Erode meaning

ĭ-rōd
To wear away by abrasion, corrosion or chemical reaction.
verb
5
2
To become worn or eaten away.

The cliffs have eroded over the centuries.

verb
4
1
To form by wearing away gradually.

The running water eroded a gully.

verb
3
1
To become eroded.
verb
3
1
To erode is defined as to gradually wear away, or to be gradually worn away.

When water continually washes over soil and begins to wash away that soil, this is an example of a situation where the water erodes the soil.

When the side beds of a stream are washed away because of the ongoing movement of the water, this is an example of a situation where the side beds can be said to erode.

When someone's confidence is gradually worn away at and diminished, this is an example of a situation where his confidence is eroded.

verb
3
2
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To wear (something) away by erosion.

Waves eroded the shore.

verb
1
2
To eat into; corrode.

The water's acidity eroded the pipe.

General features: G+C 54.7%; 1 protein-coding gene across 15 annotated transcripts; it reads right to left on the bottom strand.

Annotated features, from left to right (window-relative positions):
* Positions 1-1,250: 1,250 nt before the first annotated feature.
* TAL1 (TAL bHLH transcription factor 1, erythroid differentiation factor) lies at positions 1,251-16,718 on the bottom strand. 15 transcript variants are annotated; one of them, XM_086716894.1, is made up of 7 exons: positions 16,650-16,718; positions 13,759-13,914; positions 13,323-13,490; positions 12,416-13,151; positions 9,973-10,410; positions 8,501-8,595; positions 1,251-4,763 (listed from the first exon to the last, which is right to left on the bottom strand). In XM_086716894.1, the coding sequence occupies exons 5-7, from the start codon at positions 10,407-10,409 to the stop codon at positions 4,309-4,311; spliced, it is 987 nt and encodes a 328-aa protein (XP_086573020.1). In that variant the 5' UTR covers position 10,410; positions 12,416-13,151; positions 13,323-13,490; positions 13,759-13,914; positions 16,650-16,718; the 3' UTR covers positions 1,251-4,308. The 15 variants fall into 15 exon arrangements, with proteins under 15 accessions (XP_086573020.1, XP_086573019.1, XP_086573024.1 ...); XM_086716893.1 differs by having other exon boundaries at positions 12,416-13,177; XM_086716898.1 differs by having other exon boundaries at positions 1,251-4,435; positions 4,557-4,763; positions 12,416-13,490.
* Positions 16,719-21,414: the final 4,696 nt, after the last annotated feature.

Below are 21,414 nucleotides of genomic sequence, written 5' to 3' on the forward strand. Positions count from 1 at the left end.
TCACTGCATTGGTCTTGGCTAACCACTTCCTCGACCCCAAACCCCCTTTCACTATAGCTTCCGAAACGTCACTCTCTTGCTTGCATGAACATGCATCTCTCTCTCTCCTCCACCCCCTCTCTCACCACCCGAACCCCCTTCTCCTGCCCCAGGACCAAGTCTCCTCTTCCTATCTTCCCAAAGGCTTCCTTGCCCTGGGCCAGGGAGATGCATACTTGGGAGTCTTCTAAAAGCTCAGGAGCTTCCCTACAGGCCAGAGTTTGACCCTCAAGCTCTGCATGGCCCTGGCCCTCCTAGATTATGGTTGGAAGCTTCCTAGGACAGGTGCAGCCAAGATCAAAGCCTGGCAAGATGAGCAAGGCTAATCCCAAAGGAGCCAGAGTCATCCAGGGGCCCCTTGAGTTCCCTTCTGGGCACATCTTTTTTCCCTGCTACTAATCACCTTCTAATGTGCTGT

verb
1
2
To make or form by wearing away.

The river eroded a deep valley.

verb
1
2
To cause to diminish or deteriorate.
verb
1
2
To diminish or deteriorate.

Public confidence in the administration eroded.

verb
1
2
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To eat into; wear away; disintegrate.

Acid erodes metal.

verb
1
2
To cause to deteriorate, decay, or vanish.
verb
1
2
(place) City in Tamil Nadu state, S India, on the Cauvery River.
proper name
1
2

Origin of erode

  • Latin ērōdere to gnaw off, eat away ē-, ex- ex- rōdere to gnaw rēd- in Indo-European roots

    From American Heritage Dictionary of the English Language, 5th Edition

  • From French éroder, from Latin erodere

    From Wiktionary